What Is The Difference Between Green and Black Teas, A Bigelow Tea FYI

Bigelow Constant Comment Black Tea and Bigelow Classic Green Tea 

Let’s talk about the difference between green and black tea, a question that is asked often by many tea drinkers. 

But first, did you know that after water, tea is the second most popular drink worldwide, with two-thirds of the population benefitting from a hot (or iced!) cup of black or green tea? With both teas being wonderfully popular, what is it that makes each a go-to for tea novices and aficionados alike? Let’s start with the basics: did you know that black and green tea come from the same plant? 

That’s right! Both teas are derived from Camellia sinensis plants, but they differ in terms of how the plant’s leaves are handled. Keep reading to learn more about these teas and what makes Bigelow Tea especially stand out from the rest. 

The Difference Between Green and Black Tea 

Black tea is made from oxidized leaves. What does this mean? Oxidation is when oxygen interacts with plant cells to cause biochemical changes. The black teas leaves, once they are exposed to oxygen and lightly dried, darken in color and become more robust in flavor. The leaves are then given the final drying and are cut to size. This process gives the tea a characteristically copper leaf color and brew color. The oxidation process also changes some components of the plant matter, giving black tea a more earthy, robust flavor than green tea.      

To make green tea, the leaves are not exposed to oxygen so therefore are unoxidized unlike black tea. The leaves retain their green color and create a light refreshing taste profile. The leaves are dried after plucking and then immediately heated to prevent further oxidation. This heating also helps maintain the leaves’ green color and the components of the plant itself.

The method of processing green tea and black tea create a difference in the characteristics of both. The health benefits of each can vary, with green tea offering a higher level of EGCG and black tea providing theaflavins. Studies say EGCG is renowned for its antioxidant protection and potential ability to aid in cancer prevention. Theaflavins are studied for their roles in heart disease and stroke prevention.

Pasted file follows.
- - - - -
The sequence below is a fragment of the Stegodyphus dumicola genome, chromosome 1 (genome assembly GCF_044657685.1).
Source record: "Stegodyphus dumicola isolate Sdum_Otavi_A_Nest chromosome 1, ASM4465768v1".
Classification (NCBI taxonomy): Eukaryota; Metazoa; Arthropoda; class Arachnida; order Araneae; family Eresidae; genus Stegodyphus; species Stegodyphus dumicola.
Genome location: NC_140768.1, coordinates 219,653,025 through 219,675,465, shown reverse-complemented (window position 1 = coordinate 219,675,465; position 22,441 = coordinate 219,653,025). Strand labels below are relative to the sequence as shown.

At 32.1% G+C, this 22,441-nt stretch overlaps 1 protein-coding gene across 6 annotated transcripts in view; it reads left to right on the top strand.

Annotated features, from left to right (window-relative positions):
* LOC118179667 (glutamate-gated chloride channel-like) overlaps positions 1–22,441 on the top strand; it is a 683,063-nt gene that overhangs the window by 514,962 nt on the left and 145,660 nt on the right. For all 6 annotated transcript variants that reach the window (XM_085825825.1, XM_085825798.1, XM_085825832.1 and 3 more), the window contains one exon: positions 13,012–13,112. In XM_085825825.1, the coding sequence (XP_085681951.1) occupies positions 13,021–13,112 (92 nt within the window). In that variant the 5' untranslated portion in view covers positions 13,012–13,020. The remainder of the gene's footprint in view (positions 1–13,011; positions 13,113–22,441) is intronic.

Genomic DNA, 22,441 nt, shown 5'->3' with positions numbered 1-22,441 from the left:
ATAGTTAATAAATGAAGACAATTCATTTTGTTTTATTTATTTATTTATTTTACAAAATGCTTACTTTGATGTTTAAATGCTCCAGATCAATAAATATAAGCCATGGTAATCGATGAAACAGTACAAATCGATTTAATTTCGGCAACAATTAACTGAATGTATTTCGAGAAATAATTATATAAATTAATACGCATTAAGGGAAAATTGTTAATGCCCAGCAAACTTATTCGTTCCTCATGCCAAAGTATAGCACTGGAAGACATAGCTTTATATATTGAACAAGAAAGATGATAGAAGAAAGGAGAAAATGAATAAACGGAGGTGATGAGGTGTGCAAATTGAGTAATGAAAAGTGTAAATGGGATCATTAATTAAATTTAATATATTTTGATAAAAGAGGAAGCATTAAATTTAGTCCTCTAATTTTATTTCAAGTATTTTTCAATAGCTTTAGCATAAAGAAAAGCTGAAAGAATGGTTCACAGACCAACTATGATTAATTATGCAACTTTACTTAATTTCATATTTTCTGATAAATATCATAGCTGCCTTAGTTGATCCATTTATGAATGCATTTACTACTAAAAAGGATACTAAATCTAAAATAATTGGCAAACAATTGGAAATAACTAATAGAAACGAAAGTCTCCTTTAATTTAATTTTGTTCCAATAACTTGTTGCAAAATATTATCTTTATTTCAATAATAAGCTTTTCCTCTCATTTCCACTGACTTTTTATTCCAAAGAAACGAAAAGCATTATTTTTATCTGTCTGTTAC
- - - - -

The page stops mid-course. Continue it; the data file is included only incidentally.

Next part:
Why Bigelow Tea Is Different

The Bigelow family has been dedicated to the craft of making high quality teas since 1945; the difference is always in the details!

The family sources ingredients from high-elevation gardens with exceptional teas that hail from the misty mountain tops of India and Sri Lanka, where tea leaves are harvested at their peak by-hand. Why? The unique climate of these regions nurtures a bold and well-rounded flavor, as well as beautiful aromas, in every blend.  

In addition to assessing each crop, for generations the family has worked closely with farmers in those communities. Every Bigelow teabag is sourced with the highest-quality ingredients and contributes to responsible conservation and economic equity with these long standing partners. As Bigelow has remained a family business since being founded by Ruth Campbell Bigelow over 75 years ago, the family recognizes the importance of honoring these long standing relationships. 

So, each time you drink Bigelow tea, take a moment to relax and unwind knowing you’re getting delicious quality and generations of dedication with each cup whether it be your favorite green or black tea. 

The materials referenced on this website, including those related to health information, are provided for informational and educational purposes only. Bigelow is not responsible for and does not endorse content contained in third-party studies or materials.

These statements have not been evaluated by the Food and Drug Administration. This product is not intended to diagnose, treat, cure, or prevent any disease. You should always consult your medical care provider with respect to any symptoms or medical condition.